Slepyan helps host events for Booth interns at Amazon, knowing it may provide future contacts should the interns decide to move there after graduation. “It’s a big decision to move to Seattle,” he said. The club—900 strong and flush with young alumni and recent transplants—provides an easy way to research a potential move and exchange information. “Alums come to the city and don’t have a sufficient sense of the social life around them,” Slepyan added. “Everybody is open to make new connections, to be involved, to get to know people.”

Those Booth alumni who have made the move to the Pacific Northwest express no regrets. “From a lifestyle perspective, there is such great balance between being very accomplishment-oriented and then enjoying all the fun things you can do in the area,” said Amit Mehta, ’03, a board member. On his time off, Mehta enjoys taking his 3-year-old daughter on hikes in the Washington Park Arboretum.

“The Pacific Northwest is just more chill,” Myers agreed. “People really value their quality of life here. There are a lot of outdoor activities and so many national parks.” He also let slip Seattle’s best-kept secret: “It doesn’t rain here as much as people think.”

Booth Selects

The Family-Friendly Spot: Chihuly Garden and Glass

“Hands down, the Chihuly Garden and Glass museum is one of the most incredible experiences in Seattle,” said Fulford. She refers to it as her family’s happy place. “The chandeliers are so complex and the colors are so vibrant. When you look at the work and read about Chihuly’s team, you see beauty in ways that you hadn’t thought about before.” Don’t forget to check out the outdoor exhibits. “It’s fun to discover the beauty of that work intermingled with nature. Both of my kids love it.”

Bird's eye view of seafood dinner in Seattle, Washington

The Place for Fish: Taylor Shellfish

“If you are in Seattle, you really should have some seafood,” advised Acker, who recommends Taylor Shellfish for a casual dinner. “It’s a retail place but they will actually pull oysters out of the tanks that you can eat there while you have awesome beer or champagne, whatever you desire.”

The Trendy Drink: The Nest at the Thompson Hotel

The in-the-know flock to the Thompson Hotel, opened in 2016, for a drink at The Nest, a rooftop bar warmed with fire pits in the evening. “If you look across the water at night, you get the most amazing classic Seattle view,” said Gallagher.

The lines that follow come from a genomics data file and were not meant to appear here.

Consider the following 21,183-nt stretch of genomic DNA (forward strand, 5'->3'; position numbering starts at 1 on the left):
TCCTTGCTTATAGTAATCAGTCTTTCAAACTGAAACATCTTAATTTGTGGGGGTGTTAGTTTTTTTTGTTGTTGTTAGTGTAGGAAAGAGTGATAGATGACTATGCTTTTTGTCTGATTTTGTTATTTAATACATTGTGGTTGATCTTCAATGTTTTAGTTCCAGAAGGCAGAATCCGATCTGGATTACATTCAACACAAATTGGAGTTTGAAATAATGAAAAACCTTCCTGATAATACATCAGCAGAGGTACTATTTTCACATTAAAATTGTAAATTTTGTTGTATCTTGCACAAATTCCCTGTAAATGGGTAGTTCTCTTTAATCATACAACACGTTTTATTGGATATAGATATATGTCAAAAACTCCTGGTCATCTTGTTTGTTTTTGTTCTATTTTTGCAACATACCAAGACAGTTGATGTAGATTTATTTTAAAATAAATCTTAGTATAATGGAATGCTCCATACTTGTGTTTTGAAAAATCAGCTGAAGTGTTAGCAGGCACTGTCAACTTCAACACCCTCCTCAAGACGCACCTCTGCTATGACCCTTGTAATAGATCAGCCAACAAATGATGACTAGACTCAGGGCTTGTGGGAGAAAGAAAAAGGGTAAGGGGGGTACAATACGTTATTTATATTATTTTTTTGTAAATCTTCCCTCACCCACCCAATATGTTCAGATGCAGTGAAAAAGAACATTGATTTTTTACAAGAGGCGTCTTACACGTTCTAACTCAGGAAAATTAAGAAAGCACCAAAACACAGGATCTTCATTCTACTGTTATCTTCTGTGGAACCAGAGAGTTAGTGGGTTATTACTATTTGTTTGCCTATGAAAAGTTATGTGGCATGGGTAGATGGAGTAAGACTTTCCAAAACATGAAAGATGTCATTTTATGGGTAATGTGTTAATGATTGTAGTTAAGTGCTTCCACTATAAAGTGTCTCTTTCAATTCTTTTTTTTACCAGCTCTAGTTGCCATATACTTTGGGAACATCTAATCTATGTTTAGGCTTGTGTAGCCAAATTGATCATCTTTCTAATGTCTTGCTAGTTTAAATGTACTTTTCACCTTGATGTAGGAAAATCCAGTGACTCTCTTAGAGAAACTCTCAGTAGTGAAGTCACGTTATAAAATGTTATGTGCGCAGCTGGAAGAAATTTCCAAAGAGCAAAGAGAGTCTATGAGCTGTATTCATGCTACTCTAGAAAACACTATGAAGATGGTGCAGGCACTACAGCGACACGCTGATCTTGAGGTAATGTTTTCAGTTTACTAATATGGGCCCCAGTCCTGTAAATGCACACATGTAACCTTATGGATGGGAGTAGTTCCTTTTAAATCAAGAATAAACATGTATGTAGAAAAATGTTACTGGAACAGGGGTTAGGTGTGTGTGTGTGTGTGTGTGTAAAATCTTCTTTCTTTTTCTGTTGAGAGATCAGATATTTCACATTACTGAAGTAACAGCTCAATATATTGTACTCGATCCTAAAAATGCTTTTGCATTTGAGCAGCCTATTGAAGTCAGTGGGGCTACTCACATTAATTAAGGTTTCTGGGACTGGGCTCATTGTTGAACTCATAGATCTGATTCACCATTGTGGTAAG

The Classic Dinner Out: Canlis

“If you’re more old-school, and you’re a little more dressed up, I recommend cocktails at Canlis,” said Acker. The fine-dining restaurant has been family owned since 1950, and it’s just a short cab ride from downtown Seattle. “They have the best service you could ever imagine,” Acker said. “You can go for the amazing meal, but sitting at the bar, having the bartender make you a great drink with the amazing views of the city, is a special night out.”  

The Morning Pick-Me-Up: La Marzocco Cafe

Mehta is a fan of the La Marzocco Cafe, which also serves as showroom for La Marzocco’s eponymous espresso machines. The café shares a building with the radio station KEXP and features monthly selections from coffee shops around the world. “It’s like you’re going to a different coffee shop each month,” he said. “It’s got great music, great art on the wall, and a great vibe.” 


The Alternative to Pike Place: Melrose Market

Don’t want to fight crowds? “I highly recommend Melrose Market,” said Acker of the multiuse building that houses a butcher, wine bar, gift shops, and the popular restaurant Sitka & Spruce. “It’s less touristy than Pike Place Market, and it’s right in the heart of Capitol Hill. You can walk to a lot of places from there.”  

The Spot for a Walk-and-Talk: Myrtle Edwards Park

Gallagher started most mornings with a walk in Myrtle Edwards Park when she lived in the Belltown area. “It’s right on Elliott Bay. You’ll see seals out there, sea otters, and a range of birds, not to mention an amazing array of boats. People are out running, or walking their dogs or other animals—it is Seattle, after all. You get this beautiful view on a clear day of the Olympic Mountains to the north and Mount Rainier to the south. It’s just incredible.”